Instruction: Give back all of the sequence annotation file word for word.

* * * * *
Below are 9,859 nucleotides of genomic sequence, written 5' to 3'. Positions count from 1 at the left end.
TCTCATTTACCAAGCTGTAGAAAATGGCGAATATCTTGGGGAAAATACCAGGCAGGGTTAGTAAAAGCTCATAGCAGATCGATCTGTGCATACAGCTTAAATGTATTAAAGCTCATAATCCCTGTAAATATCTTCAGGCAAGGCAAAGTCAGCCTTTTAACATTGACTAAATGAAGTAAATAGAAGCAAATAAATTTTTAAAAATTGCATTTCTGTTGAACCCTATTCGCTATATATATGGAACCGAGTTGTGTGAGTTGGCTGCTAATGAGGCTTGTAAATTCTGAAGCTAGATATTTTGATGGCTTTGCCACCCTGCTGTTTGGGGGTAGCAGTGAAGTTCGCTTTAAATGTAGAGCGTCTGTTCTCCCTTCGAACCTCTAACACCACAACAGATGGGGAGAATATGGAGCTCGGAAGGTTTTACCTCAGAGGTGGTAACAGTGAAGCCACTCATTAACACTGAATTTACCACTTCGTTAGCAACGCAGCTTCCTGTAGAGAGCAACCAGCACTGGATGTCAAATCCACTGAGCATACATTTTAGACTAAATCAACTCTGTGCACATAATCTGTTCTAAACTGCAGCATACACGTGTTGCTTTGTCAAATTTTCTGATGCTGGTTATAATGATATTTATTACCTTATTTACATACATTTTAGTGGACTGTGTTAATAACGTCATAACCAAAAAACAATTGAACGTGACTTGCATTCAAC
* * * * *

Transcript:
Below are 9,859 nucleotides of genomic sequence, written 5' to 3'. Positions count from 1 at the left end.
TCTCATTTACCAAGCTGTAGAAAATGGCGAATATCTTGGGGAAAATACCAGGCAGGGTTAGTAAAAGCTCATAGCAGATCGATCTGTGCATACAGCTTAAATGTATTAAAGCTCATAATCCCTGTAAATATCTTCAGGCAAGGCAAAGTCAGCCTTTTAACATTGACTAAATGAAGTAAATAGAAGCAAATAAATTTTTAAAAATTGCATTTCTGTTGAACCCTATTCGCTATATATATGGAACCGAGTTGTGTGAGTTGGCTGCTAATGAGGCTTGTAAATTCTGAAGCTAGATATTTTGATGGCTTTGCCACCCTGCTGTTTGGGGGTAGCAGTGAAGTTCGCTTTAAATGTAGAGCGTCTGTTCTCCCTTCGAACCTCTAACACCACAACAGATGGGGAGAATATGGAGCTCGGAAGGTTTTACCTCAGAGGTGGTAACAGTGAAGCCACTCATTAACACTGAATTTACCACTTCGTTAGCAACGCAGCTTCCTGTAGAGAGCAACCAGCACTGGATGTCAAATCCACTGAGCATACATTTTAGACTAAATCAACTCTGTGCACATAATCTGTTCTAAACTGCAGCATACACGTGTTGCTTTGTCAAATTTTCTGATGCTGGTTATAATGATATTTATTACCTTATTTACATACATTTTAGTGGACTGTGTTAATAACGTCATAACCAAAAAACAATTGAACGTGACTTGCATTCAAC